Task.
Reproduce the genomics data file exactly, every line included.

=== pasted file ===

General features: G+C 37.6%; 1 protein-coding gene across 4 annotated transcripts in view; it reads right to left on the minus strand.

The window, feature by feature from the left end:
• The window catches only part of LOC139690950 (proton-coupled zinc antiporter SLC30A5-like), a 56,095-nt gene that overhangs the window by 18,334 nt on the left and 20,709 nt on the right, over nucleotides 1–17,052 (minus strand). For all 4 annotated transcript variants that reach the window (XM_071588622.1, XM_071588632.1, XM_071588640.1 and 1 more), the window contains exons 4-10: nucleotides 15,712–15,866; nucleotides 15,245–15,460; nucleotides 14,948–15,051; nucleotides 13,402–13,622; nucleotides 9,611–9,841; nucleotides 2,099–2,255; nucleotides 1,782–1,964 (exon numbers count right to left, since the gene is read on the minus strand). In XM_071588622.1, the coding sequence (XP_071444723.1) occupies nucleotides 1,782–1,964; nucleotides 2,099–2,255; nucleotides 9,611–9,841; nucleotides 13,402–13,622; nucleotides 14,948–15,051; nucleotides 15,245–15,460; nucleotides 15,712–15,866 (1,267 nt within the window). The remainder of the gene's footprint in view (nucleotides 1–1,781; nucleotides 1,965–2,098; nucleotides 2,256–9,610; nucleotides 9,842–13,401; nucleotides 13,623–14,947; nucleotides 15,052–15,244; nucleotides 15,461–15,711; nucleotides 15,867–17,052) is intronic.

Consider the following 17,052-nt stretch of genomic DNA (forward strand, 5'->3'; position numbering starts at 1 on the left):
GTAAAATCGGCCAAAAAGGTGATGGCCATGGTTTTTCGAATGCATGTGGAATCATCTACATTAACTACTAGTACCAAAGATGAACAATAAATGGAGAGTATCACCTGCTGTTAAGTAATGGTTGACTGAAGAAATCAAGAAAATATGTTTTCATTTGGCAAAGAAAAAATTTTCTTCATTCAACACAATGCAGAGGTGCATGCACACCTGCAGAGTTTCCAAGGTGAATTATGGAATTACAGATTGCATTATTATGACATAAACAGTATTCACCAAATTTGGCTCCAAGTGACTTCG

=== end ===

General features: G+C 37.6%; 1 protein-coding gene across 4 annotated transcripts in view; it reads right to left on the minus strand.

The window, feature by feature from the left end:
• The window catches only part of LOC139690950 (proton-coupled zinc antiporter SLC30A5-like), a 56,095-nt gene that overhangs the window by 18,334 nt on the left and 20,709 nt on the right, over nucleotides 1–17,052 (minus strand). For all 4 annotated transcript variants that reach the window (XM_071588622.1, XM_071588632.1, XM_071588640.1 and 1 more), the window contains exons 4-10: nucleotides 15,712–15,866; nucleotides 15,245–15,460; nucleotides 14,948–15,051; nucleotides 13,402–13,622; nucleotides 9,611–9,841; nucleotides 2,099–2,255; nucleotides 1,782–1,964 (exon numbers count right to left, since the gene is read on the minus strand). In XM_071588622.1, the coding sequence (XP_071444723.1) occupies nucleotides 1,782–1,964; nucleotides 2,099–2,255; nucleotides 9,611–9,841; nucleotides 13,402–13,622; nucleotides 14,948–15,051; nucleotides 15,245–15,460; nucleotides 15,712–15,866 (1,267 nt within the window). The remainder of the gene's footprint in view (nucleotides 1–1,781; nucleotides 1,965–2,098; nucleotides 2,256–9,610; nucleotides 9,842–13,401; nucleotides 13,623–14,947; nucleotides 15,052–15,244; nucleotides 15,461–15,711; nucleotides 15,867–17,052) is intronic.

Consider the following 17,052-nt stretch of genomic DNA (forward strand, 5'->3'; position numbering starts at 1 on the left):
GTAAAATCGGCCAAAAAGGTGATGGCCATGGTTTTTCGAATGCATGTGGAATCATCTACATTAACTACTAGTACCAAAGATGAACAATAAATGGAGAGTATCACCTGCTGTTAAGTAATGGTTGACTGAAGAAATCAAGAAAATATGTTTTCATTTGGCAAAGAAAAAATTTTCTTCATTCAACACAATGCAGAGGTGCATGCACACCTGCAGAGTTTCCAAGGTGAATTATGGAATTACAGATTGCATTATTATGACATAAACAGTATTCACCAAATTTGGCTCCAAGTGACTTCG